Last week, the independent investigative news site ProPublica released a major new investigative report on the most powerful government office you’ve probably never heard of: the White House Office of Management and Budget’s Office of Information and Regulatory Affairs, known as “OIRA” for short. That bureaucratic nightmare of a name is indicative of the influence this obscure office holds.
Over the last several decades, successive presidents from both political parties have given OIRA increasingly sweeping powers to decide the content of rules to protect public and environmental health issued by federal agencies—and in some cases, to decide whether any rules are issued at all.
There is no better example of this than the role that OIRA played last year in rewriting EPA’s proposed rule governing discharges of toxic coal ash wastewater from power plants. OIRA took the highly unusual and improper step of writing new, weaker options into the draft rule that had been prepared by EPA’s expert staff and forcing the EPA to choose those OIRA-written options as its “preferred” options in the proposed rule.
Earthjustice and our allies are fighting in court to seek access under the Freedom of Information Act to documents showing OIRA’s role in weakening EPA’s proposed coal ash wastewater rule. Our case directly challenges OIRA’s claim that it should be allowed to rewrite rules in secret, with no transparency or accountability.
As the ProPublica article documents in occasionally infuriating detail, OIRA operates almost entirely in secret, refusing even to disclose the names and credentials of its staff who are charged with rewriting federal rules. And with the political power of the White House behind it, OIRA’s influence on the process allows raw politics (and corporate lobbying) to trump scientific evidence demonstrating that rules are needed and would benefit the public. Journalist Heather Rogers wrote:
"John Morrall, deputy administrator of OIRA for almost 30 years until 2008, said that in high-stakes regulations, political and economic factors consistently play a role and may help account for the softening of many regulations. 'Maybe on a one-by-one basis the science and cost-benefit analysis say you should regulate certain things,' he said. But if OIRA approved all the scientifically valid rules agencies write, 'it could destroy that sector and that could generate too much political opposition … In particular states and congressional districts, that could be bad in an election.'"
Because OIRA is the last stop before rules are proposed or finalized, powerful industry groups have come to see OIRA review as an opportunity to delay, weaken, or block public health protections that would impose costs on polluters.
Moreover, as ProPublica found:
The office also recast the EPA's scientific findings. The agency initially stated that using ponds for storing the most toxic form of coal ash, the emissions captured in the smoke stack's final filter, did "not represent the best available technology for controlling pollutants in almost all circumstances." Revisions made during OIRA review recommended eliminating this conclusion, giving no explanation why. Other changes included softening data, such as reducing coal-fired power plants' share of toxic pollutants discharged to surface water from "at least 60 percent" to "50–60 percent." The post-OIRA version also recommended reducing the projected benefits of the EPA's higher standards, which the agency did.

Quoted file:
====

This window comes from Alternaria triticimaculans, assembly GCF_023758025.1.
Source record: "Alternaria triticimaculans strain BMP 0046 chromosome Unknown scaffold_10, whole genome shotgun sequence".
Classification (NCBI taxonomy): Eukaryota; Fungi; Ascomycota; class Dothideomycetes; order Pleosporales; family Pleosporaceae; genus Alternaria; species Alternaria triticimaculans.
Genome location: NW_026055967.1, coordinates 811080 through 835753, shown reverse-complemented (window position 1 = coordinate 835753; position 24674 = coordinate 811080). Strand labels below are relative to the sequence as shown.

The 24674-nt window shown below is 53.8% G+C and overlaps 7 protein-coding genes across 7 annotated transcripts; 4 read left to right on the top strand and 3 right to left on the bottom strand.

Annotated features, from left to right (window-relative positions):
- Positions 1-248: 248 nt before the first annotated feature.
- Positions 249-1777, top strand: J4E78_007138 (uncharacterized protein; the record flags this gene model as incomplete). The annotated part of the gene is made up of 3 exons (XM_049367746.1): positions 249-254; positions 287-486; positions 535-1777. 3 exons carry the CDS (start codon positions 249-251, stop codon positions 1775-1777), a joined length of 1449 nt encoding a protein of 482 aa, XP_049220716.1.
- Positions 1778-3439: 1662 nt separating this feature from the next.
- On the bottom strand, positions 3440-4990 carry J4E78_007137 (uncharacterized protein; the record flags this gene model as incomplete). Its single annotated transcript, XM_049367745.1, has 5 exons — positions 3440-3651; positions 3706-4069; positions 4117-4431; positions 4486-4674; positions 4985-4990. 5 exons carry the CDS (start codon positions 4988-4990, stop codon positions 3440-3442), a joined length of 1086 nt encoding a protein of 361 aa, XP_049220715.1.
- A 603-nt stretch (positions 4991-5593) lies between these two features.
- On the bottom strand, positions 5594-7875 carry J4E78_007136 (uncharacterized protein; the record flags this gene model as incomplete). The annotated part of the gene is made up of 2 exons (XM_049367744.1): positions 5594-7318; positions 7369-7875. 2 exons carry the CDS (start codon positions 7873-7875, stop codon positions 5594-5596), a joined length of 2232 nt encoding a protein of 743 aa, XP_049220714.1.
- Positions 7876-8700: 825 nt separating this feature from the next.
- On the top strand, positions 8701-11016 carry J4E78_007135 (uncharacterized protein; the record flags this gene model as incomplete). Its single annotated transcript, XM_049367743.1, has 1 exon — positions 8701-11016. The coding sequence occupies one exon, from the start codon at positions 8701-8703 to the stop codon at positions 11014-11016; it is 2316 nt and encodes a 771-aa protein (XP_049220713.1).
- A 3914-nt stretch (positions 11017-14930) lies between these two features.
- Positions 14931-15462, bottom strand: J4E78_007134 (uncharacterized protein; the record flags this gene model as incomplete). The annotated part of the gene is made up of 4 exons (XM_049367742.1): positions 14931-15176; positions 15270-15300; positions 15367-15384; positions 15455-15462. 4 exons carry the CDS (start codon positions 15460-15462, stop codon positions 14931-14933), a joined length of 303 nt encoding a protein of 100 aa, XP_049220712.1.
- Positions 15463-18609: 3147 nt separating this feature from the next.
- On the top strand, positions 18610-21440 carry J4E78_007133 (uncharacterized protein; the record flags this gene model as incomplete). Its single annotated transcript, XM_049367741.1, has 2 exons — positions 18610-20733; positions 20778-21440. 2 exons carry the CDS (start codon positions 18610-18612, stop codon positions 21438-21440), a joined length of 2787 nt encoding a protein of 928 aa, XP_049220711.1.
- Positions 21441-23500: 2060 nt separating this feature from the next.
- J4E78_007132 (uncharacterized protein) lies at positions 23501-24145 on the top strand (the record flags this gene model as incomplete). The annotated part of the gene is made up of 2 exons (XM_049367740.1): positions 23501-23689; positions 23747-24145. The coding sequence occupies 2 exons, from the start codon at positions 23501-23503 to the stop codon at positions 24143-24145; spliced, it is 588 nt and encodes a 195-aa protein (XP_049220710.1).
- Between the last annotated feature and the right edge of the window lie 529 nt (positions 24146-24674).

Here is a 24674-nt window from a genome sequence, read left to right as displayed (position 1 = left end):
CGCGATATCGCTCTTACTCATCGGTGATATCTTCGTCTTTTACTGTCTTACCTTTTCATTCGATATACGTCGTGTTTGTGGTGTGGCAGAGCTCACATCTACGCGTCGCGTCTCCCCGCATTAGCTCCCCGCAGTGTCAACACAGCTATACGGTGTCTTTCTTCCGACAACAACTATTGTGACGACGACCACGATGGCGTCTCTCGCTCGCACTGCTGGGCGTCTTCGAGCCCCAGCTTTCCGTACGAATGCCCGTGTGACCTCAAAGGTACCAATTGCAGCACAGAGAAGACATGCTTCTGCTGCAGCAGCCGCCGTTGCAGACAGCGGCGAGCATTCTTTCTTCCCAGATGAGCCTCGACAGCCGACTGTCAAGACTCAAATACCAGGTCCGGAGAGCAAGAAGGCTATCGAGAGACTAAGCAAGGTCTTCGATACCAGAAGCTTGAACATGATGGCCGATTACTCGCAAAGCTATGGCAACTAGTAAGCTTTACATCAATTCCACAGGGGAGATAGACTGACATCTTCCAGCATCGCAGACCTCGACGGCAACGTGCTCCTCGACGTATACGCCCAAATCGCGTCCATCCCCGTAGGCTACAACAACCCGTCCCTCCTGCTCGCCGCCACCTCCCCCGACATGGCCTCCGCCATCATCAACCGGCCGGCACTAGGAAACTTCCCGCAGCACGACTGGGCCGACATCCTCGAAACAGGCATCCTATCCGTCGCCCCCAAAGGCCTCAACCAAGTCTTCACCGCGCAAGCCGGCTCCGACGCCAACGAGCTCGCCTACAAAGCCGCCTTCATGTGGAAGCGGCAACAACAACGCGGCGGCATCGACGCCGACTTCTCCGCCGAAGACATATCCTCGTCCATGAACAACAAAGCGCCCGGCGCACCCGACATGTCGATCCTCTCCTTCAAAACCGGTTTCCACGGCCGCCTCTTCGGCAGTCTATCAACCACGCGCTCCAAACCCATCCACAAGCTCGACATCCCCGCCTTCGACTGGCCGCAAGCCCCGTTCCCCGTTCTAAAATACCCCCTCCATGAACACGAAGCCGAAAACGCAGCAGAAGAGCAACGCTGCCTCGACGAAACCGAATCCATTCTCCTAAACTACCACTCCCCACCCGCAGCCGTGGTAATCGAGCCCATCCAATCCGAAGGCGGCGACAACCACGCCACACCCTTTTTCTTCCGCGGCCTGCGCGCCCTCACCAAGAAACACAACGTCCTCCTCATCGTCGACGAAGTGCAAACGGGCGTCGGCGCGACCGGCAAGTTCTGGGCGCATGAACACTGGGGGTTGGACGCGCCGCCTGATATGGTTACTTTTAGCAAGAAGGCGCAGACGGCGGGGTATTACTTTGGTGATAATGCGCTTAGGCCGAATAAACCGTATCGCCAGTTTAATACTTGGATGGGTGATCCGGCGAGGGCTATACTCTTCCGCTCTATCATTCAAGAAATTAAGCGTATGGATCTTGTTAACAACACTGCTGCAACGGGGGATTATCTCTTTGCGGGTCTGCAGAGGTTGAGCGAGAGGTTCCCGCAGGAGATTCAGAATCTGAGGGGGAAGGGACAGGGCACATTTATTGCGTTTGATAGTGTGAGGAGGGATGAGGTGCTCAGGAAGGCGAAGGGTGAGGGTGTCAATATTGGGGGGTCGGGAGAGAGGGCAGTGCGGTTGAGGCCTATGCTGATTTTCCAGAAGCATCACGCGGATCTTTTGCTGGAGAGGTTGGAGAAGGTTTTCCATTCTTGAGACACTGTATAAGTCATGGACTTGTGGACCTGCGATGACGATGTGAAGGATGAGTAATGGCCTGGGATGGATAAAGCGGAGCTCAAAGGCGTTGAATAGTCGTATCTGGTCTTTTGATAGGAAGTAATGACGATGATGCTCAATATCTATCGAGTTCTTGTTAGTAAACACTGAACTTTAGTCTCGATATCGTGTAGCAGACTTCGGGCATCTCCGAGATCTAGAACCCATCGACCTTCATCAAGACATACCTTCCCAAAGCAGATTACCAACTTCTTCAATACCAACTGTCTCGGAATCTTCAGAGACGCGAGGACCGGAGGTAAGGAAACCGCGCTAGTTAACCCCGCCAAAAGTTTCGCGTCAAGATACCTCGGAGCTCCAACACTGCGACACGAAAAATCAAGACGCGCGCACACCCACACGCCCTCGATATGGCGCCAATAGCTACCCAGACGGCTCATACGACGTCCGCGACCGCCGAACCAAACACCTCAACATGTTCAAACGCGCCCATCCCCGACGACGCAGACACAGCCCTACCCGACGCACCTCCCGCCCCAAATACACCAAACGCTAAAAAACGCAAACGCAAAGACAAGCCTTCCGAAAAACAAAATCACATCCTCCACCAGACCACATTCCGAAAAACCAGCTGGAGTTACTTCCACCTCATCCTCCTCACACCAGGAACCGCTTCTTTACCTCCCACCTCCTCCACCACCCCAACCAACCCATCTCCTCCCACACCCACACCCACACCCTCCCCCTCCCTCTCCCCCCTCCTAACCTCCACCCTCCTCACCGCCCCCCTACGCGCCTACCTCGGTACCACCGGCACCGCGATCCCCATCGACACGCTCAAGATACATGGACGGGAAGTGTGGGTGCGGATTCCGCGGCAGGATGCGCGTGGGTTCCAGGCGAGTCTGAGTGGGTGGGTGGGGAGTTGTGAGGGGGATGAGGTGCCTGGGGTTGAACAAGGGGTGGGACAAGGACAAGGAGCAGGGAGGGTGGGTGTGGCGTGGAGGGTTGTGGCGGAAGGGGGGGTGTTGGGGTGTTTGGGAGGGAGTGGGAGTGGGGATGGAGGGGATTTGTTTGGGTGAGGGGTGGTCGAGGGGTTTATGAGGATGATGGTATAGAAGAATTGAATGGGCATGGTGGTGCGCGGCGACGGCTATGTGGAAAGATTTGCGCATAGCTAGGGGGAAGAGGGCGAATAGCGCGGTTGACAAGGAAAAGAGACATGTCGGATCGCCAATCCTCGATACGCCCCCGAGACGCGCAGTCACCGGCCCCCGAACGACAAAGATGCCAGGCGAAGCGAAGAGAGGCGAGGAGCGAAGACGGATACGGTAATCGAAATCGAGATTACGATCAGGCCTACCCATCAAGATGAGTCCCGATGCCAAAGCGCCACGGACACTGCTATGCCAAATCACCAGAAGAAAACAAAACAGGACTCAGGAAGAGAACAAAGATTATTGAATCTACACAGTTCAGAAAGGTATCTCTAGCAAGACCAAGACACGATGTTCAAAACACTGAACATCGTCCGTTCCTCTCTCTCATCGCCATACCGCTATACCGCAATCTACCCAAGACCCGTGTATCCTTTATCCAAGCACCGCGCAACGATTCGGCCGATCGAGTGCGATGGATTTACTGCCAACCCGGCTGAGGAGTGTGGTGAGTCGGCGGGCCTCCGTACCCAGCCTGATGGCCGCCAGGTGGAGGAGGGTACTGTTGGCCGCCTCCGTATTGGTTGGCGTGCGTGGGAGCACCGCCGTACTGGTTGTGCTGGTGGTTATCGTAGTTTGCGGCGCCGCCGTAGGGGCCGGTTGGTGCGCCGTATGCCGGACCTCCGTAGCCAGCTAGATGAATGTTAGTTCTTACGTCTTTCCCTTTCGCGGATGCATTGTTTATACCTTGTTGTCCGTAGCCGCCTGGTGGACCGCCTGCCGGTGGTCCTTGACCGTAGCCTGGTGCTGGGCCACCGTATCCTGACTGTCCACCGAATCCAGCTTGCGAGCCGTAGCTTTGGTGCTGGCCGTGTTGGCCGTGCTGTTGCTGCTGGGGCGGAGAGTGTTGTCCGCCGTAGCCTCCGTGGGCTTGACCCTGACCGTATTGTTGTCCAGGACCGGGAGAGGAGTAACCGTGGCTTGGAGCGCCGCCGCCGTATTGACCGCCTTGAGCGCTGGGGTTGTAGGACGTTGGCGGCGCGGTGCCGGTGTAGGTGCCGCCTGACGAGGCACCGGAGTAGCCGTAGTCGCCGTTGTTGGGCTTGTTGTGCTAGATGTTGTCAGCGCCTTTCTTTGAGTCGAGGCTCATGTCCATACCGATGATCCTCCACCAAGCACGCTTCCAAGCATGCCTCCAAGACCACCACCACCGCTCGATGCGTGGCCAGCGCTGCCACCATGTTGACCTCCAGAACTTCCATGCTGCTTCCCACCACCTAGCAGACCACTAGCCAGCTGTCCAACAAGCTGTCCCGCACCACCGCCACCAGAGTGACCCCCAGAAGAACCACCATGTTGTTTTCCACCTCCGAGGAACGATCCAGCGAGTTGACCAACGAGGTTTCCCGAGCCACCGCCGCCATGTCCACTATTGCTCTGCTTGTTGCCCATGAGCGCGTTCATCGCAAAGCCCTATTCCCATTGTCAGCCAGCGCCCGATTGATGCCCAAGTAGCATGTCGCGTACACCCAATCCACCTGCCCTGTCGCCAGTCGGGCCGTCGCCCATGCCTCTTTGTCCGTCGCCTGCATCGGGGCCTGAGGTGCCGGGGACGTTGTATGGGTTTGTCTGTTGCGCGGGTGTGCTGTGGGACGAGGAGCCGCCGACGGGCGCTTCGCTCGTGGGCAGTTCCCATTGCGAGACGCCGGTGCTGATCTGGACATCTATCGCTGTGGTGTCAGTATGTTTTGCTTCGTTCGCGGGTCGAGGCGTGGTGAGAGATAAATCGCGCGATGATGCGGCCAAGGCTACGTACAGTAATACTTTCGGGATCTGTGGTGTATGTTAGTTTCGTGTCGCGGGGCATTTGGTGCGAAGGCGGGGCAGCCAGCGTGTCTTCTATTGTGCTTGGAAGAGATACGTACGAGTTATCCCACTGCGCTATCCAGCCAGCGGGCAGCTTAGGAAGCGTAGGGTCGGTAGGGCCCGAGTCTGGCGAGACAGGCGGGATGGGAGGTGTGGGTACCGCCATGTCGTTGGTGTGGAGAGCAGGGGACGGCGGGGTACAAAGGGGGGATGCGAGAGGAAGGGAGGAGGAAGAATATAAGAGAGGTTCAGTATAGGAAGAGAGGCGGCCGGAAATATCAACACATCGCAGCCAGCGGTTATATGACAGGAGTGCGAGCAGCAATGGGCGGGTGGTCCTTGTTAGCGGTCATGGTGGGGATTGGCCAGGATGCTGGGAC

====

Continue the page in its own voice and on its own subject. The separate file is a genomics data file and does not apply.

The EPA reached its findings for handling coal ash after almost 10 years of extensive data collection, modeling and analysis. This work required the knowledge of biologists, chemists, engineers and toxicologists working on a team that varied in size from about eight to around 30 people at various phases. The EPA lists the staff in its Office of Water responsible for the rule in the document itself, on the agency's website and in press releases.
It is difficult to know the qualifications of the people at OIRA who rewrote the EPA's draft rule. The only credentials disclosed by its website are those of the current administrator, Howard Shelanksi, who has a Ph.D. in economics, and his deputy, Andrei Greenawalt, a lawyer who was a policy adviser to the chief of staff from 2011 to 2013. ProPublica's request to the OMB for a list of OIRA staff went unanswered, as did repeated requests for an interview with Shelanski. OIRA also failed to respond to written questions about its lack of transparency.
OIRA’s abuse of the rulemaking process here was extreme, but there is still an opportunity for the White House to make this right. As a result of litigation against EPA brought by Earthjustice and our allies, EPA is under a court order to finalize the coal ash wastewater rule by September 2015. Since the proposed rule was issued, we now have a new head of OIRA, a new director of the White House Office of Management and Budget, a new EPA Administrator, and a President with a newly-revived commitment to making the cleaning up of America’s electricity sector a part of his legacy.
The EPA has not revised its rules limiting power plant water pollution since 1982. Coal-fired power plants are the largest discharger of toxic water pollution in the U.S., dumping over 5 billion pounds of mercury, arsenic, lead and selenium into our waters each year. Wastewater treatment technologies that drastically reduce, and even eliminate, discharges of toxic pollution are cost-effective and widely available, and are already in use at some U.S. power plants.
The Obama Administration has the opportunity to correct OIRA’s undue influence and take the long-overdue step of addressing this major threat to public health and the environment by issuing a strong coal ash wastewater rule.